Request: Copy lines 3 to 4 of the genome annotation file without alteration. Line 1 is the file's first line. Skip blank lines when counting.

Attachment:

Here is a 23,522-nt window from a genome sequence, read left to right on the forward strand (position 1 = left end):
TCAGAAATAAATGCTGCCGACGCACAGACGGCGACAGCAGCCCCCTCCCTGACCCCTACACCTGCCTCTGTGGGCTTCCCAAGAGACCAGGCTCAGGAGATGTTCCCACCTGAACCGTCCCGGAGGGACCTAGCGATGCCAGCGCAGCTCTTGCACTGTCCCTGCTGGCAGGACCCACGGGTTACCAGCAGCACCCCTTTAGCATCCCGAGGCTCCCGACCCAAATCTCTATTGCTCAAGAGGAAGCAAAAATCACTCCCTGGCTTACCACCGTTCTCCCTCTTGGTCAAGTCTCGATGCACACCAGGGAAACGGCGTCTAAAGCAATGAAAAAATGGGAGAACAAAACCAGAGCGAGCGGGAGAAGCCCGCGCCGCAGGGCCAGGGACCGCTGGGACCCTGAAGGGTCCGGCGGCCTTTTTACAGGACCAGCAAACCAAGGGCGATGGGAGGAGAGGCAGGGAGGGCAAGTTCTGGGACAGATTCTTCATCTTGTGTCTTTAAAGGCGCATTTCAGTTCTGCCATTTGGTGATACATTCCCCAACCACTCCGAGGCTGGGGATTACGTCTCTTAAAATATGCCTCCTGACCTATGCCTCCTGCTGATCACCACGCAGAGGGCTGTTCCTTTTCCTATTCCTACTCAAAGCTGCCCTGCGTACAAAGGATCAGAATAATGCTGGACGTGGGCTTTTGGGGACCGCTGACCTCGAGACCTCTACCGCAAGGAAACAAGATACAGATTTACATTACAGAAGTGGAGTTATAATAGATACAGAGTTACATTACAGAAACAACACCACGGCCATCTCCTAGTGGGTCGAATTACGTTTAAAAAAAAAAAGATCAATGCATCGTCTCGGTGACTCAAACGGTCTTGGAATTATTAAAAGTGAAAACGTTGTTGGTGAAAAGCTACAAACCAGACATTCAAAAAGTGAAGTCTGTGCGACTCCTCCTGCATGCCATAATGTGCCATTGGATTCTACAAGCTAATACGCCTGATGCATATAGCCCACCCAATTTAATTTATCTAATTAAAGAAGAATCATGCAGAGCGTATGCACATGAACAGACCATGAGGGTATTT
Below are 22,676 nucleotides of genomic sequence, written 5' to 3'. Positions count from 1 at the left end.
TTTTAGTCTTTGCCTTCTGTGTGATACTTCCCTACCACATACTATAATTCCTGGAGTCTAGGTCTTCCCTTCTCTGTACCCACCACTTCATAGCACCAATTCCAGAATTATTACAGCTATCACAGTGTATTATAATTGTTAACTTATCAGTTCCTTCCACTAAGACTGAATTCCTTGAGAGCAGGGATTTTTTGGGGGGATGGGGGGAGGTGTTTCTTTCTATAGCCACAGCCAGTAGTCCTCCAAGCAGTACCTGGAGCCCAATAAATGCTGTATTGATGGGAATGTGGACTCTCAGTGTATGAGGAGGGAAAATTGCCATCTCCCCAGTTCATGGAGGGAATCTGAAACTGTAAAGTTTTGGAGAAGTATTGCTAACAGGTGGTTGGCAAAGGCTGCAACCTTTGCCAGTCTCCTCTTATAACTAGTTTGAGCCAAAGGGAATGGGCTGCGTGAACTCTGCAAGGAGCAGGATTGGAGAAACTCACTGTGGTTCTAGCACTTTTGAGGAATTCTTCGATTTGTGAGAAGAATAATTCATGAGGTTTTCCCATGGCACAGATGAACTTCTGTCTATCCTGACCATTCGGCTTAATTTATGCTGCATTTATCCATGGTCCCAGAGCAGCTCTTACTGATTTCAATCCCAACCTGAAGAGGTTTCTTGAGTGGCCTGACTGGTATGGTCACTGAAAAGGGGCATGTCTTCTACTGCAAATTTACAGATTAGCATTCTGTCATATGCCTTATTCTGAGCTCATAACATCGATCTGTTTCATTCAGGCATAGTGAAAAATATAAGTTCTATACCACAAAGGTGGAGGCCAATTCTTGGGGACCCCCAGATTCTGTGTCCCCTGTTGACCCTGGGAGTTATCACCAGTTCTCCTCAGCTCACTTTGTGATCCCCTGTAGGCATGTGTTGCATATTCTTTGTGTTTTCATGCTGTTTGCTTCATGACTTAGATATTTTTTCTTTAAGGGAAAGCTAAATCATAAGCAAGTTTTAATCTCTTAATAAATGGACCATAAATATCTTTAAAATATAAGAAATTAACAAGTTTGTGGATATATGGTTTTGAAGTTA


Below are 22,676 nucleotides of genomic sequence, written 5' to 3'. Positions count from 1 at the left end.
TTTTAGTCTTTGCCTTCTGTGTGATACTTCCCTACCACATACTATAATTCCTGGAGTCTAGGTCTTCCCTTCTCTGTACCCACCACTTCATAGCACCAATTCCAGAATTATTACAGCTATCACAGTGTATTATAATTGTTAACTTATCAGTTCCTTCCACTAAGACTGAATTCCTTGAGAGCAGGGATTTTTTGGGGGGATGGGGGGAGGTGTTTCTTTCTATAGCCACAGCCAGTAGTCCTCCAAGCAGTACCTGGAGCCCAATAAATGCTGTATTGATGGGAATGTGGACTCTCAGTGTATGAGGAGGGAAAATTGCCATCTCCCCAGTTCATGGAGGGAATCTGAAACTGTAAAGTTTTGGAGAAGTATTGCTAACAGGTGGTTGGCAAAGGCTGCAACCTTTGCCAGTCTCCTCTTATAACTAGTTTGAGCCAAAGGGAATGGGCTGCGTGAACTCTGCAAGGAGCAGGATTGGAGAAACTCACTGTGGTTCTAGCACTTTTGAGGAATTCTTCGATTTGTGAGAAGAATAATTCATGAGGTTTTCCCATGGCACAGATGAACTTCTGTCTATCCTGACCATTCGGCTTAATTTATGCTGCATTTATCCATGGTCCCAGAGCAGCTCTTACTGATTTCAATCCCAACCTGAAGAGGTTTCTTGAGTGGCCTGACTGGTATGGTCACTGAAAAGGGGCATGTCTTCTACTGCAAATTTACAGATTAGCATTCTGTCATATGCCTTATTCTGAGCTCATAACATCGATCTGTTTCATTCAGGCATAGTGAAAAATATAAGTTCTATACCACAAAGGTGGAGGCCAATTCTTGGGGACCCCCAGATTCTGTGTCCCCTGTTGACCCTGGGAGTTATCACCAGTTCTCCTCAGCTCACTTTGTGATCCCCTGTAGGCATGTGTTGCATATTCTTTGTGTTTTCATGCTGTTTGCTTCATGACTTAGATATTTTTTCTTTAAGGGAAAGCTAAATCATAAGCAAGTTTTAATCTCTTAATAAATGGACCATAAATATCTTTAAAATATAAGAAATTAACAAGTTTGTGGATATATGGTTTTGAAGTTA